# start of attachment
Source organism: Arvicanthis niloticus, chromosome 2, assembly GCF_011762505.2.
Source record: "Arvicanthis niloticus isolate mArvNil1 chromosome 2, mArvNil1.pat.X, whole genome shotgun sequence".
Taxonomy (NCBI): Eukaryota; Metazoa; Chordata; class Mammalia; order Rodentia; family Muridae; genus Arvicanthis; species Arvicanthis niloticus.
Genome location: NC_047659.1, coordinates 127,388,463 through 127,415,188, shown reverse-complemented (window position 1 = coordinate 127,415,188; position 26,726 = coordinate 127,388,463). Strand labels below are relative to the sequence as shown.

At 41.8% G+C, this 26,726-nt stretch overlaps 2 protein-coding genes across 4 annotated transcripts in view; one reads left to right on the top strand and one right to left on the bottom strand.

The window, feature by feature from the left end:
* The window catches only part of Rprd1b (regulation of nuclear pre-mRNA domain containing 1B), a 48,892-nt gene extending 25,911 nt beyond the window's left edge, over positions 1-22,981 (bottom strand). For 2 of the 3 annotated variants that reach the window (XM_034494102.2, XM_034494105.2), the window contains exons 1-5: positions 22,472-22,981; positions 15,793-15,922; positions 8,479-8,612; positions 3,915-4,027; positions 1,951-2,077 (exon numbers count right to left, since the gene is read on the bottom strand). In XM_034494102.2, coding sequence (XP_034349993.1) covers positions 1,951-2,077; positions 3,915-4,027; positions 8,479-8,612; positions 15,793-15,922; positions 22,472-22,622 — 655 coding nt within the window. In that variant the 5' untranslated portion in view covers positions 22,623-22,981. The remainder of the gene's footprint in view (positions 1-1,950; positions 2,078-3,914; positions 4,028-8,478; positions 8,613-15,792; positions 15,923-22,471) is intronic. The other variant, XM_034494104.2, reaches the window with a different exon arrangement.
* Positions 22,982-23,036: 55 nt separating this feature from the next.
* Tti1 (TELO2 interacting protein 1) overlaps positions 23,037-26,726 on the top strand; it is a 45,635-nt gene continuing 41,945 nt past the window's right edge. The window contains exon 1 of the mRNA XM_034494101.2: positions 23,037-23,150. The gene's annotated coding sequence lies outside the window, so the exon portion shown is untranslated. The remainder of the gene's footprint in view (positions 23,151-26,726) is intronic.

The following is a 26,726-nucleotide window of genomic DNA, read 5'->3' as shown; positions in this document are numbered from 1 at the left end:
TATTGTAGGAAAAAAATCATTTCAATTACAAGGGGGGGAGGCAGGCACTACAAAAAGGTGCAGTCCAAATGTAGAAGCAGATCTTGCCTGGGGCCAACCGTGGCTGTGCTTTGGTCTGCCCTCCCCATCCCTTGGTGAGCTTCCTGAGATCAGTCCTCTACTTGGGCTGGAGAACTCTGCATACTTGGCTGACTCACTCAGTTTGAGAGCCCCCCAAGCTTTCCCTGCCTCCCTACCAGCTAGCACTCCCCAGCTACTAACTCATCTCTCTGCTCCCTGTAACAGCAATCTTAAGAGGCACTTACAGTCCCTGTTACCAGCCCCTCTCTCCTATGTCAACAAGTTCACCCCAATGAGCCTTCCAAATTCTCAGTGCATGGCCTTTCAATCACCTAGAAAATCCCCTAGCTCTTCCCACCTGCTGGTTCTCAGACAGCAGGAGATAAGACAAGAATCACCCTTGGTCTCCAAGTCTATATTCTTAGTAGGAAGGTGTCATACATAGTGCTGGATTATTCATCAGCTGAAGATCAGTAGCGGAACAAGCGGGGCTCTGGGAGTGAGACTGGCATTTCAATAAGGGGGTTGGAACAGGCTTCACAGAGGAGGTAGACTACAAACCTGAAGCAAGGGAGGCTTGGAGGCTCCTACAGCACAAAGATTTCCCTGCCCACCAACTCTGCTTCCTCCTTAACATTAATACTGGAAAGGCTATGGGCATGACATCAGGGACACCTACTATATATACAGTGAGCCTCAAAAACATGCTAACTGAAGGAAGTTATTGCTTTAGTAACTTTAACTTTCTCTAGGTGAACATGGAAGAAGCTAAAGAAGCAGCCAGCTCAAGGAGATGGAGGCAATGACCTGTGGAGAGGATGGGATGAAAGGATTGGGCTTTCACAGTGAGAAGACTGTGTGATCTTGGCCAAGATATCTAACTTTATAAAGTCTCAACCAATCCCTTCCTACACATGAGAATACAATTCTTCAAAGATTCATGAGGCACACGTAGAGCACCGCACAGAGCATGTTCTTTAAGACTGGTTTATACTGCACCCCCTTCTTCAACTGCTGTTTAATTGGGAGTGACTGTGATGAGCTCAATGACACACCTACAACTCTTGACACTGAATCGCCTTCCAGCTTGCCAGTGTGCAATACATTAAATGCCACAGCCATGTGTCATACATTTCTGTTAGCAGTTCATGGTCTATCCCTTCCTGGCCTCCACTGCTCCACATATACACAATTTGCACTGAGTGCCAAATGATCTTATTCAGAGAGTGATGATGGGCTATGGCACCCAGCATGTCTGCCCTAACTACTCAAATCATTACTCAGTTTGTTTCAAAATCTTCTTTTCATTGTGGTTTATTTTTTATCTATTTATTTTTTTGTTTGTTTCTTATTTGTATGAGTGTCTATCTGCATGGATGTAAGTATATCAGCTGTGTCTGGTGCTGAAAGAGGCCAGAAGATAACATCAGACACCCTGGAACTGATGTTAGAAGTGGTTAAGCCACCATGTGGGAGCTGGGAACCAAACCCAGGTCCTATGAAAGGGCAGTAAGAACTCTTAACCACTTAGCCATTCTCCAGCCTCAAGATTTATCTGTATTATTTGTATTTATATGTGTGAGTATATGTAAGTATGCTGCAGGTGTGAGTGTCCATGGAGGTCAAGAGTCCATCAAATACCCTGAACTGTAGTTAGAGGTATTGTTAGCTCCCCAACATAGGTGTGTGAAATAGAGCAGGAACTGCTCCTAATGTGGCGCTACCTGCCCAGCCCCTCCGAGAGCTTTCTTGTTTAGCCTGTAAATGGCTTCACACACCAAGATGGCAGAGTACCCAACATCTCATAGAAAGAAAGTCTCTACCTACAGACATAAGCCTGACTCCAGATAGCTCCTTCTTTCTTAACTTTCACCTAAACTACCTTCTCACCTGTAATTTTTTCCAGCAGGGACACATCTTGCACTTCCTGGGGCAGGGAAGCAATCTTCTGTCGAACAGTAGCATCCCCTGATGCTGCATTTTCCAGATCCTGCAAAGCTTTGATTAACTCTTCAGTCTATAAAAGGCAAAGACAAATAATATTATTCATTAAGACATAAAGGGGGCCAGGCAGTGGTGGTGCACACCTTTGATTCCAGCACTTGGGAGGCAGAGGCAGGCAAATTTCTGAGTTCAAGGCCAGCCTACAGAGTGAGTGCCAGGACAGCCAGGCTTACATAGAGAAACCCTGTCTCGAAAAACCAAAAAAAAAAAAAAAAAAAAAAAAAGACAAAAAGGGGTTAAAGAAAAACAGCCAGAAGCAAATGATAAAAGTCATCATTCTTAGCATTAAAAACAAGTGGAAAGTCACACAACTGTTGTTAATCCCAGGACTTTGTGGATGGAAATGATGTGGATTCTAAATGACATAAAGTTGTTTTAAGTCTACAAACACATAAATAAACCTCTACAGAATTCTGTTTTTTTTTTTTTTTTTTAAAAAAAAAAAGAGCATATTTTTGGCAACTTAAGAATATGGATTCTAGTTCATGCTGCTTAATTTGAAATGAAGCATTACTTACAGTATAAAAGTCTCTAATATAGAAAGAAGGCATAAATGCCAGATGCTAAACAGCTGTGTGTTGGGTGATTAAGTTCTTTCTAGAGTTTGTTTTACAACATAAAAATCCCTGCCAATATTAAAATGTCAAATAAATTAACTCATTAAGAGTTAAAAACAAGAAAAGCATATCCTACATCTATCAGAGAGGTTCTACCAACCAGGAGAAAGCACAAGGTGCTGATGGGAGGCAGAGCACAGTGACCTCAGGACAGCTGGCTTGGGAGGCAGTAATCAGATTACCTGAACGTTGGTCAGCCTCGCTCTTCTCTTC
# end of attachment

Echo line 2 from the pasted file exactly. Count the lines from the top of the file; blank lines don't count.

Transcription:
Source record: "Arvicanthis niloticus isolate mArvNil1 chromosome 2, mArvNil1.pat.X, whole genome shotgun sequence".